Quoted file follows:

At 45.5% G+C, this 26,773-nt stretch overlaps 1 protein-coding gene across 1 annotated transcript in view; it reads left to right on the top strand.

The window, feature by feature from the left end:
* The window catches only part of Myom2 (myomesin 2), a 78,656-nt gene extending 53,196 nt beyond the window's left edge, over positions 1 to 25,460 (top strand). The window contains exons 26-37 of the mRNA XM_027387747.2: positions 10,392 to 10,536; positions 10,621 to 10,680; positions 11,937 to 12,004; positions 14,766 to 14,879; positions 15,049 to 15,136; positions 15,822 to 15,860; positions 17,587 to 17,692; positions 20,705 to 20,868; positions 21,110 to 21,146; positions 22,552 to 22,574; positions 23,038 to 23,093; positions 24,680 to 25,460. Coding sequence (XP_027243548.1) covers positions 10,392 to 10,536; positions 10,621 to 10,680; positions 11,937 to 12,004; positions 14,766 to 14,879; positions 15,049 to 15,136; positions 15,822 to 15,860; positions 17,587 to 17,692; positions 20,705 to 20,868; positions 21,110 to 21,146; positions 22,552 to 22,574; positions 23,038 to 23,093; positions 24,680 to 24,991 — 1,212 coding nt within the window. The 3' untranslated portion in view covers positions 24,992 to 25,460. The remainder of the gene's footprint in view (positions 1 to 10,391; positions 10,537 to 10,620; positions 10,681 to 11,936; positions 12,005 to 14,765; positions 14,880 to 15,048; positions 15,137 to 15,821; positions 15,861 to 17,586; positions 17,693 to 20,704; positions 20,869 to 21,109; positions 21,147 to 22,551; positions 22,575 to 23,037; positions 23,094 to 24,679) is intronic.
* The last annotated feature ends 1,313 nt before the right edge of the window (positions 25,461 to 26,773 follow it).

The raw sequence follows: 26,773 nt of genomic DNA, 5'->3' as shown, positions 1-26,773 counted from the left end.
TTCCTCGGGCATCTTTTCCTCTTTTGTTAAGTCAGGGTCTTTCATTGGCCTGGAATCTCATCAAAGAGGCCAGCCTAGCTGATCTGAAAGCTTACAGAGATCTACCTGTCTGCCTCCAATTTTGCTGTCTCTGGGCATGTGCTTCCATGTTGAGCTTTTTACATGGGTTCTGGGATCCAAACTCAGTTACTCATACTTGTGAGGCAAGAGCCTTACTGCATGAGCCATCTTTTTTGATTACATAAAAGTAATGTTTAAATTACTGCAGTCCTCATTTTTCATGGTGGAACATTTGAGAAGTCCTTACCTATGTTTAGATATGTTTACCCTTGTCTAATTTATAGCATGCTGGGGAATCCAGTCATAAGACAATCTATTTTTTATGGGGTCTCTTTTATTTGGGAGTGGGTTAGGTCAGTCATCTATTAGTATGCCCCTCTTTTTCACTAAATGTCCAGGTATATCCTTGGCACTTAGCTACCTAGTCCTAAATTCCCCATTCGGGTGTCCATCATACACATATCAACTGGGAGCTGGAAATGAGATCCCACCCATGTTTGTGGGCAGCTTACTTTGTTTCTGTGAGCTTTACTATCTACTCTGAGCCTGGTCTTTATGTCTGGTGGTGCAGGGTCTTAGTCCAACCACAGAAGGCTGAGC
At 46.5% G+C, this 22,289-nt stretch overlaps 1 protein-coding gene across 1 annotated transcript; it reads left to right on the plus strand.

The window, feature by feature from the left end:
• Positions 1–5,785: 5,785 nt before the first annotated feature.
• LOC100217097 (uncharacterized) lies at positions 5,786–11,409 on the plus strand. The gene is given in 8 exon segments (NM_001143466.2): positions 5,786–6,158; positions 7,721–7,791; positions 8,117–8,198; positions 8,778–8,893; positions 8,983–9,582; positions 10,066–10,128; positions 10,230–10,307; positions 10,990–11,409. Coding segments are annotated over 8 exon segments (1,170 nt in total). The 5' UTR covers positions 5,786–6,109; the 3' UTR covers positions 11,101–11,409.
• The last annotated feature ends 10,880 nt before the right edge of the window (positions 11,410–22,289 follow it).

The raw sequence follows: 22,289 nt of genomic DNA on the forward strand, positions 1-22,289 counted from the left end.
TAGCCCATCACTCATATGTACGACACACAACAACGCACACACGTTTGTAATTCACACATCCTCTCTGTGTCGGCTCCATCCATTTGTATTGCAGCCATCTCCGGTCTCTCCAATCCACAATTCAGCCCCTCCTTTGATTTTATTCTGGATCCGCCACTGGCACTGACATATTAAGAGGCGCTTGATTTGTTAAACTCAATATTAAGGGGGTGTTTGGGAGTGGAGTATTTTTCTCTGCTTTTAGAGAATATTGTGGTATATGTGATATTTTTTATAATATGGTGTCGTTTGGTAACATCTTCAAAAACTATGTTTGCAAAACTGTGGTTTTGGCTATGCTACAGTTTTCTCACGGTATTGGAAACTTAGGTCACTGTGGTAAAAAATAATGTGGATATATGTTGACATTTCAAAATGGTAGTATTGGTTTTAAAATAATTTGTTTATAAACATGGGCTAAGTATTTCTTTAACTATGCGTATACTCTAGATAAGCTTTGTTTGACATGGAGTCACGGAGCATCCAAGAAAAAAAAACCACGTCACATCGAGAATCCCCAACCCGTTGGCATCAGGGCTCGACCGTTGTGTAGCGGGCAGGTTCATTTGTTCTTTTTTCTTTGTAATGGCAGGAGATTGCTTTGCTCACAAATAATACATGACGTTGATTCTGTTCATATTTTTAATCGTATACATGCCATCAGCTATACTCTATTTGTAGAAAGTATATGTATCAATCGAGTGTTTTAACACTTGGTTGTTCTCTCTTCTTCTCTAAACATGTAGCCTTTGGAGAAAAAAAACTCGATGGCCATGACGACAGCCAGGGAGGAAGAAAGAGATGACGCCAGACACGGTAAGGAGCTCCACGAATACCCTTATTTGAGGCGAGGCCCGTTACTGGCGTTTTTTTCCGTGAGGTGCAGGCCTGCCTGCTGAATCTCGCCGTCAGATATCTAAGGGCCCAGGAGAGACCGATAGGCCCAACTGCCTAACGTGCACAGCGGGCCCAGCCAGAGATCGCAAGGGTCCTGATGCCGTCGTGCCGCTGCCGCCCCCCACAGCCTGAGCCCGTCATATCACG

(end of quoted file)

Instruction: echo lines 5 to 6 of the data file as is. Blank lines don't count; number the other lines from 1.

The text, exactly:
The raw sequence follows: 26,773 nt of genomic DNA, 5'->3' as shown, positions 1-26,773 counted from the left end.
TTCCTCGGGCATCTTTTCCTCTTTTGTTAAGTCAGGGTCTTTCATTGGCCTGGAATCTCATCAAAGAGGCCAGCCTAGCTGATCTGAAAGCTTACAGAGATCTACCTGTCTGCCTCCAATTTTGCTGTCTCTGGGCATGTGCTTCCATGTTGAGCTTTTTACATGGGTTCTGGGATCCAAACTCAGTTACTCATACTTGTGAGGCAAGAGCCTTACTGCATGAGCCATCTTTTTTGATTACATAAAAGTAATGTTTAAATTACTGCAGTCCTCATTTTTCATGGTGGAACATTTGAGAAGTCCTTACCTATGTTTAGATATGTTTACCCTTGTCTAATTTATAGCATGCTGGGGAATCCAGTCATAAGACAATCTATTTTTTATGGGGTCTCTTTTATTTGGGAGTGGGTTAGGTCAGTCATCTATTAGTATGCCCCTCTTTTTCACTAAATGTCCAGGTATATCCTTGGCACTTAGCTACCTAGTCCTAAATTCCCCATTCGGGTGTCCATCATACACATATCAACTGGGAGCTGGAAATGAGATCCCACCCATGTTTGTGGGCAGCTTACTTTGTTTCTGTGAGCTTTACTATCTACTCTGAGCCTGGTCTTTATGTCTGGTGGTGCAGGGTCTTAGTCCAACCACAGAAGGCTGAGC